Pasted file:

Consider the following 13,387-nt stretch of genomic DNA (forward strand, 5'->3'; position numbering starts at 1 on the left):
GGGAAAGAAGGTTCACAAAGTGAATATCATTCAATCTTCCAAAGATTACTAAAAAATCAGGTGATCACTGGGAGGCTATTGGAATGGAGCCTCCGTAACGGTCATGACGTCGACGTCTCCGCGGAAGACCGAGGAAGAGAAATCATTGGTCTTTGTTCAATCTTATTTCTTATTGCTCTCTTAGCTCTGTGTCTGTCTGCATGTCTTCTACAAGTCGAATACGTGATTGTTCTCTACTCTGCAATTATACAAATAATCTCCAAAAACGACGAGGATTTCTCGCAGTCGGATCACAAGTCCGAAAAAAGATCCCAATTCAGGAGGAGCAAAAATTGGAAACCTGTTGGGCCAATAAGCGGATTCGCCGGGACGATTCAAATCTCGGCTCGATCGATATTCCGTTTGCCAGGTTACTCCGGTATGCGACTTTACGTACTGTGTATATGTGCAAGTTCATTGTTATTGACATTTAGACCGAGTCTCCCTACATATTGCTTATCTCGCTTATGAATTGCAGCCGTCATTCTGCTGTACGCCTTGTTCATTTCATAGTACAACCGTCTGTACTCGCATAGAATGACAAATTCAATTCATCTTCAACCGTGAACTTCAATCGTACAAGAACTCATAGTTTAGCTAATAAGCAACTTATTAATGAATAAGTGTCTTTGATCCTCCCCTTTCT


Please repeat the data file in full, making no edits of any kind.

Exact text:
Consider the following 13,387-nt stretch of genomic DNA (forward strand, 5'->3'; position numbering starts at 1 on the left):
GGGAAAGAAGGTTCACAAAGTGAATATCATTCAATCTTCCAAAGATTACTAAAAAATCAGGTGATCACTGGGAGGCTATTGGAATGGAGCCTCCGTAACGGTCATGACGTCGACGTCTCCGCGGAAGACCGAGGAAGAGAAATCATTGGTCTTTGTTCAATCTTATTTCTTATTGCTCTCTTAGCTCTGTGTCTGTCTGCATGTCTTCTACAAGTCGAATACGTGATTGTTCTCTACTCTGCAATTATACAAATAATCTCCAAAAACGACGAGGATTTCTCGCAGTCGGATCACAAGTCCGAAAAAAGATCCCAATTCAGGAGGAGCAAAAATTGGAAACCTGTTGGGCCAATAAGCGGATTCGCCGGGACGATTCAAATCTCGGCTCGATCGATATTCCGTTTGCCAGGTTACTCCGGTATGCGACTTTACGTACTGTGTATATGTGCAAGTTCATTGTTATTGACATTTAGACCGAGTCTCCCTACATATTGCTTATCTCGCTTATGAATTGCAGCCGTCATTCTGCTGTACGCCTTGTTCATTTCATAGTACAACCGTCTGTACTCGCATAGAATGACAAATTCAATTCATCTTCAACCGTGAACTTCAATCGTACAAGAACTCATAGTTTAGCTAATAAGCAACTTATTAATGAATAAGTGTCTTTGATCCTCCCCTTTCT